11th Dec 2013
A valid will prepared with the assistance of an experienced estate planning lawyer will give the testator (the person who executed the will) peace of mind because he/she is assured that their estate will be distributed to the beneficiaries that are designated. Dwight Tompkins, an experienced Orange County wills attorney, advises that the beneficiaries still have an attorney on hand when the testator dies.
The key word here is “valid,” will, because it is possible for some wills to be deemed invalid. In other words, when the testator passes away, it may not necessarily be smooth sailing for the beneficiaries awaiting their share of the inheritance. A third party may still challenge the validity of the will.
In California, there are a number of elements that need to be satisfied in order for a will to be valid. First, the testator must be of legal age (18 years old and above). Second (and more importantly), he/she must be mentally sound at the time the will was executed. Third, he/she must not have been under duress when executing the will. All of these elements lead to a person who fully understood what they were doing, and affirms his cognition by signing the document in the presence of witnesses.
It is not necessary in California for a will to be a typewritten or computer-printed document. Even a will that is handwritten by the testator may be valid. In such a will, however, all the material provisions in the will must be handwritten by the testator. The signature of the testator must be present on the will. Generally authenticating the handwriting of a will is a challenge and might require the help of an attorney.
An individual can get a formal document from the California State Bar. For people with very modest estates, such forms are sufficient. They only have to fill in the appropriate spaces, affix their signature, have two witnesses sign the will and have the document notarized. For people whose estates have a larger value and whose financial and personal circumstances may be more complicated, a customized will prepared with the help of an estate planning lawyer may be the type you need. These formal wills must be notarized and have the signature of the testator with two witnesses.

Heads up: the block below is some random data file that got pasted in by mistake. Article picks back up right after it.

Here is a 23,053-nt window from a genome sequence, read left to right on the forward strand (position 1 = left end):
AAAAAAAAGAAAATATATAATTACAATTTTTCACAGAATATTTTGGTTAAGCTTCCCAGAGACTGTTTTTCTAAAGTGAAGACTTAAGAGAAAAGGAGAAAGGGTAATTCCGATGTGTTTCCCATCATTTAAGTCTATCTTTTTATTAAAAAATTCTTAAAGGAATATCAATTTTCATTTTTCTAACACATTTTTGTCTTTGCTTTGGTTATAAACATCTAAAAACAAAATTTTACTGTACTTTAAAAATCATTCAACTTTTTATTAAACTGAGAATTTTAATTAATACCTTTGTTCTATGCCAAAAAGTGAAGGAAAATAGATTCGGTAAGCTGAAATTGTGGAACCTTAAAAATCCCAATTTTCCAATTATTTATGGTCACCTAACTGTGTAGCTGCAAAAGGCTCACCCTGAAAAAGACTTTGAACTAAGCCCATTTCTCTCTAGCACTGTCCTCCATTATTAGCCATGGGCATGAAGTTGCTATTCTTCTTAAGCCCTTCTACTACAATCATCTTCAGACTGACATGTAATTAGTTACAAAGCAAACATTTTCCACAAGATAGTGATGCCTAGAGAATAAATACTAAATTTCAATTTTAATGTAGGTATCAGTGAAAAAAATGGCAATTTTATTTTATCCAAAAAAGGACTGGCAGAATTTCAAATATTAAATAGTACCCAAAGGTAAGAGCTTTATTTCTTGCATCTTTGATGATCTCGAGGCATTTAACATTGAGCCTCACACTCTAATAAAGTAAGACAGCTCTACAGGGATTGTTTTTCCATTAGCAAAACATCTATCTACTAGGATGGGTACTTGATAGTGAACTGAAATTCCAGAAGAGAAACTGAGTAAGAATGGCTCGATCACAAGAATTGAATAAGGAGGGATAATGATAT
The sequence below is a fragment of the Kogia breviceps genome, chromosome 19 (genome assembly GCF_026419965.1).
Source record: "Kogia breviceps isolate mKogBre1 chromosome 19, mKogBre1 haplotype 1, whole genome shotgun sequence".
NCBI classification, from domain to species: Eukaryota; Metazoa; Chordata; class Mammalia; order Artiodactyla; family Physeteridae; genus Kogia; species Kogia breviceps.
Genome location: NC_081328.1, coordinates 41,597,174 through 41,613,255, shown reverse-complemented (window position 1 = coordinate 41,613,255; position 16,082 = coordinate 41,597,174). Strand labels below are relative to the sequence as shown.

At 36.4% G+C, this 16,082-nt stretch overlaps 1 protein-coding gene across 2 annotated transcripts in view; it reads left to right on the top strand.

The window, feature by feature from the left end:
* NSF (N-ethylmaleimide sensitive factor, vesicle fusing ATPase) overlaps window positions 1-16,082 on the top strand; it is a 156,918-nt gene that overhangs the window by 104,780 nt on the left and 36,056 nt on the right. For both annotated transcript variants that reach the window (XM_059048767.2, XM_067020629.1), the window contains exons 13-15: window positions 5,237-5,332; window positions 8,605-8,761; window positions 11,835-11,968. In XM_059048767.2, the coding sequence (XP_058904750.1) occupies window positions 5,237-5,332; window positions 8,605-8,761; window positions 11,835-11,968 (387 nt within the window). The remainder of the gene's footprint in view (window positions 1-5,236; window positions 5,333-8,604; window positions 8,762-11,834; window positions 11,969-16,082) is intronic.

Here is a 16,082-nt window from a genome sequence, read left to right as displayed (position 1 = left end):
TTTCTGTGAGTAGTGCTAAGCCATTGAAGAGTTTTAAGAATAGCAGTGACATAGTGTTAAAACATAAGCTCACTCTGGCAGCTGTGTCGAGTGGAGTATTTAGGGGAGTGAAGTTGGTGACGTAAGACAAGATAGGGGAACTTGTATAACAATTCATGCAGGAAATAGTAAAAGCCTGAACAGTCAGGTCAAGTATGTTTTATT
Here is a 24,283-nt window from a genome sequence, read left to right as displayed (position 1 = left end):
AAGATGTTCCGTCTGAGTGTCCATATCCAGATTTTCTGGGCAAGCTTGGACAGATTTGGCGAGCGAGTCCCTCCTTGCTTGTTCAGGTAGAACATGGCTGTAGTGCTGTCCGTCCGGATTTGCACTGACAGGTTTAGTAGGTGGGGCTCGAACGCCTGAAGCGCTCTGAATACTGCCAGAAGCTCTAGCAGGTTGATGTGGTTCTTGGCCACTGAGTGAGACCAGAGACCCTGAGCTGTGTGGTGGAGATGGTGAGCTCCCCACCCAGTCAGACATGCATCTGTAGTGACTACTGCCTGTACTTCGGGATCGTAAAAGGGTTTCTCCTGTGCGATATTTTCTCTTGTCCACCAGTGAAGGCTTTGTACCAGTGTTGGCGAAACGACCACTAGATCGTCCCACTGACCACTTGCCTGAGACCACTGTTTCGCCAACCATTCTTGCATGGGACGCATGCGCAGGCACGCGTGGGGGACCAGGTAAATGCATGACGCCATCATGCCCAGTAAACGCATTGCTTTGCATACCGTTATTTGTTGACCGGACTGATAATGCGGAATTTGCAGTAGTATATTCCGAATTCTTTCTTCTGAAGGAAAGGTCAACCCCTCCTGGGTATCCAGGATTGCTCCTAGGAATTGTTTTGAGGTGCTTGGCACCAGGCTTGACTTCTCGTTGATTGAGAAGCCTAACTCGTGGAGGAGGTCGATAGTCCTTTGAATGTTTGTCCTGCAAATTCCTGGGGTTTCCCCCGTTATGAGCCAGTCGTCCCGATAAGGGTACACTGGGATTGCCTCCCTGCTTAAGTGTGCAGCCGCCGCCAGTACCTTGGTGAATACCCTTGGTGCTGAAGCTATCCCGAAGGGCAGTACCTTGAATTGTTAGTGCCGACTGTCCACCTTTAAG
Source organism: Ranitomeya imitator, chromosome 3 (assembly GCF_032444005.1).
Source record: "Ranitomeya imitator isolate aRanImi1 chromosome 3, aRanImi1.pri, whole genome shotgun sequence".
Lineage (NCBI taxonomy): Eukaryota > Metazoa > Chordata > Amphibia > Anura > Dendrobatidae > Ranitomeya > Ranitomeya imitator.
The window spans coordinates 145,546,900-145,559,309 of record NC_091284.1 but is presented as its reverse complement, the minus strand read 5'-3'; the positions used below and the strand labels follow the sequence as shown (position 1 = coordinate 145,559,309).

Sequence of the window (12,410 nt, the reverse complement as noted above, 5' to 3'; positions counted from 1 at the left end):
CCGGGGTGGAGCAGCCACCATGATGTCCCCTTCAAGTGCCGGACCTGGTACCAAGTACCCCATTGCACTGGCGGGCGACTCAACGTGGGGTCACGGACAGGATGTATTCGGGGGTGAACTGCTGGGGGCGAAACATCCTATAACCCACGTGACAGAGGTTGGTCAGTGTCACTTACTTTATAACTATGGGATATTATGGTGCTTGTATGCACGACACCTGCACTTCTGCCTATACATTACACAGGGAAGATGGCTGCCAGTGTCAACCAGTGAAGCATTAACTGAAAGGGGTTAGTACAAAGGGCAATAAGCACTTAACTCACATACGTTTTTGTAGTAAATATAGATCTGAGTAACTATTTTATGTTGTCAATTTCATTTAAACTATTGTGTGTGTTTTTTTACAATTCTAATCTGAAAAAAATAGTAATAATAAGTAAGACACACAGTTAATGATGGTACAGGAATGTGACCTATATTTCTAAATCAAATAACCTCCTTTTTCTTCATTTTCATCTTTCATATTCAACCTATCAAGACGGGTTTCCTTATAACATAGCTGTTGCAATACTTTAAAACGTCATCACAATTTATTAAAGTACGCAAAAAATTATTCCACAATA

There are also provisions governing witnesses. The testator of course cannot be a witness to his own will. Moreover, neither a beneficiary nor any individual with an interest in the estate can act as a witness. The testator affixes his signature in the presence of the witnesses.
As an Orange County wills attorney, I know that there are numerous items in a will which may be the subject of a challenge. The testator may have been assisted by a professional estate planning specialist, but this is not a guarantee that it will not face legal challenges. Therefore, it is essential that the beneficiaries have a lawyer ready to face possible legal challenges.